UNC Center For Civil Rights May Lose Legal Fangs

15 hours ago

Supporters of the UNC Center for Civil Rights protest outside of a committee meeting of the UNC Board of Governors meeting on August 1, 2017.
Credit Dave Dewitt / WUNC

Since its beginnings in 2001, the UNC Center for Civil Rights has fought legal battles on behalf of low-income and minority communities across the state. But its ability to do so may soon come to an end.

The UNC Board of Governors is expected to vote Friday morning on a proposal to bar the Center from litigation.

The man behind the proposal is Board of Governors member and Raleigh attorney Steve Long, who believes the Center’s legal battles violate the university system’s educational mission. Long has said that one part of the state, such as the Center, should not sue another.

Critics of the proposal say the Center provides legal counsel to marginalized communities that most need it, and otherwise cannot afford it. They say the proposed ban is an ideological attack on the Center's social justice mission.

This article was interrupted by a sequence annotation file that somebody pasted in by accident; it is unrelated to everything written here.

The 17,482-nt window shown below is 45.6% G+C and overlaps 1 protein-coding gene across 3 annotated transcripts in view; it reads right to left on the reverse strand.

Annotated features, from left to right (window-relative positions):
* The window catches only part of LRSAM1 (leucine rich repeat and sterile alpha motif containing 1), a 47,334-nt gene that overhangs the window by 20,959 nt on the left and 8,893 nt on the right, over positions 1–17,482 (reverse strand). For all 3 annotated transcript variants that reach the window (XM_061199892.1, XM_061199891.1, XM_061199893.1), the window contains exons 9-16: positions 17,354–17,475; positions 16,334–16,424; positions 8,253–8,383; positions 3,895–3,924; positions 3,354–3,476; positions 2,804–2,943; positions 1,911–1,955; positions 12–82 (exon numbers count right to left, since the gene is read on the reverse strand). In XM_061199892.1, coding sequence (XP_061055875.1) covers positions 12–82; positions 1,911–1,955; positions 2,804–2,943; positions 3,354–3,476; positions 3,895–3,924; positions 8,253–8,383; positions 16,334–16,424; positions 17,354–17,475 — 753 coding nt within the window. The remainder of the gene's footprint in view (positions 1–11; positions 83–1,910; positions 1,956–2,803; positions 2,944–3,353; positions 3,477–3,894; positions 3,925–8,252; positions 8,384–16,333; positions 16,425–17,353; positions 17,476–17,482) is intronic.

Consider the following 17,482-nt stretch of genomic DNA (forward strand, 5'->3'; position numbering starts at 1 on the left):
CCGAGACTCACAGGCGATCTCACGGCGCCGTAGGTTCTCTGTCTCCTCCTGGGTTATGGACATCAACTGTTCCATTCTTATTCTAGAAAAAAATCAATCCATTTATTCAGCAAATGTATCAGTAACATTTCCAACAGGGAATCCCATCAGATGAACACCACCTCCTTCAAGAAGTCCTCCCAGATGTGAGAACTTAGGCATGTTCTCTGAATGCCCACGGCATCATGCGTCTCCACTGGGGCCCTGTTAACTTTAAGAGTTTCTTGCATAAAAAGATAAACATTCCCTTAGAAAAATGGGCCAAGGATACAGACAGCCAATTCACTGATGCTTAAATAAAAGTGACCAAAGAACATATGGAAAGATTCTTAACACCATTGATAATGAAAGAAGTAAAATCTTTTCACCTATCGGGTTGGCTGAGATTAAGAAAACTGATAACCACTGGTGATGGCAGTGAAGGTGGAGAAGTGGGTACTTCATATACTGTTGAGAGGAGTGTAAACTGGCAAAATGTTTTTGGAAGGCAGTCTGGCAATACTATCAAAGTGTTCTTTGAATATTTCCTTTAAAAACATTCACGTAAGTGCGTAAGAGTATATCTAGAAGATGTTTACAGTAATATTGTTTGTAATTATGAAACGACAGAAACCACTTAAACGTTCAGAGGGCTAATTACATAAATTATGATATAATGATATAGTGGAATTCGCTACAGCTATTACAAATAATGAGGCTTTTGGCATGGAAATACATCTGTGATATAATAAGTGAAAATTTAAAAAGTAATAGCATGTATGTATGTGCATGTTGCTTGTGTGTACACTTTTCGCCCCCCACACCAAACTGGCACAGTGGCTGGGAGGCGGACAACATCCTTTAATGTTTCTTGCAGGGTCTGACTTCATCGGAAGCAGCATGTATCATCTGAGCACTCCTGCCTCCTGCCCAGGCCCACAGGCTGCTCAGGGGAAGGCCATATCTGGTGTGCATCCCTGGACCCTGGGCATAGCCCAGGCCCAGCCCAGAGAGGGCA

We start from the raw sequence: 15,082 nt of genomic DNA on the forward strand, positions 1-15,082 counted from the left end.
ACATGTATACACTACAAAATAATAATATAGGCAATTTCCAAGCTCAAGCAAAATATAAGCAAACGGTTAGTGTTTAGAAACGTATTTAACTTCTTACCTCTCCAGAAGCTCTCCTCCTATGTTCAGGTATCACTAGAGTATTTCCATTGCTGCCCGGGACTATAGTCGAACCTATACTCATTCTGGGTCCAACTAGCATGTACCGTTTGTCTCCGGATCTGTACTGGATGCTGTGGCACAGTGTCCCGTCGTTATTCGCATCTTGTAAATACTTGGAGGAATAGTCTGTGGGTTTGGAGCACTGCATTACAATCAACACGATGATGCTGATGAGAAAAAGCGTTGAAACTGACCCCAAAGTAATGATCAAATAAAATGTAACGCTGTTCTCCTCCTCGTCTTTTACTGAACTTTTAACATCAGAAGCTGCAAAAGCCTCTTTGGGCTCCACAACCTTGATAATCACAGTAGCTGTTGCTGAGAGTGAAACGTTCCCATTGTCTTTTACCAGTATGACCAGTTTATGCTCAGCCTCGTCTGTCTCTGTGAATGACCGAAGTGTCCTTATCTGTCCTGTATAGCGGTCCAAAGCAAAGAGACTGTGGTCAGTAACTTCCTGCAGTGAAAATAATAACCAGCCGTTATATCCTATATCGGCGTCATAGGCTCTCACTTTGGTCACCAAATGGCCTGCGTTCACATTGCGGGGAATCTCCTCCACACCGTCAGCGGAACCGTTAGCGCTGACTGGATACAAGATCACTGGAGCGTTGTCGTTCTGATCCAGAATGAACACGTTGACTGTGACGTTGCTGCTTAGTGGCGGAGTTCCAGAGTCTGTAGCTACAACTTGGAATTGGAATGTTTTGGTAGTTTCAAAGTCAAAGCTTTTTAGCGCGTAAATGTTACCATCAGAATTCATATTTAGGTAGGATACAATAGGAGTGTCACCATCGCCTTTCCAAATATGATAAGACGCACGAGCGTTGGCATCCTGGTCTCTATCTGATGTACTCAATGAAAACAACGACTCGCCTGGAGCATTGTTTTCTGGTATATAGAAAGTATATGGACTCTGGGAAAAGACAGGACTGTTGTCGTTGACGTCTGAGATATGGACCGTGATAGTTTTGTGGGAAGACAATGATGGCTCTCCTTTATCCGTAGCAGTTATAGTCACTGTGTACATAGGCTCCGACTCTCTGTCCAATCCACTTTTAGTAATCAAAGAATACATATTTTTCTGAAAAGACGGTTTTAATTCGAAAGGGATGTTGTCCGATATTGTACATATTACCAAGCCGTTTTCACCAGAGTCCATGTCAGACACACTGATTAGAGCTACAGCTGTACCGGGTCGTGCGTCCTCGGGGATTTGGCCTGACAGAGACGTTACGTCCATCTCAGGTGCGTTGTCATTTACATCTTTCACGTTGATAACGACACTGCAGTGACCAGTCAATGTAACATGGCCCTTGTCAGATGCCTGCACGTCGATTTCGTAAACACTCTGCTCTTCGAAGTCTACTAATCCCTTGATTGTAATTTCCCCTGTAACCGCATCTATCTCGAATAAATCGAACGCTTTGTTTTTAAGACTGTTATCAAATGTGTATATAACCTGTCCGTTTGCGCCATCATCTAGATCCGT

In one of its cases, the Center prevented the expansion of a landfill in a black community already home to an animal shelter, sewage treatment facility, and hog farm. In another, it fought modern-day school segregation.

Members of the Board of Governors are elected by the state legislature, which has weighed heavily Republican in recent years.

Long’s proposal was already approved by a Board of Governors committee in July. If it is approved by the full board, the Center will be allowed to continue litigation it has already started, but it will not be allowed to engage in any new cases.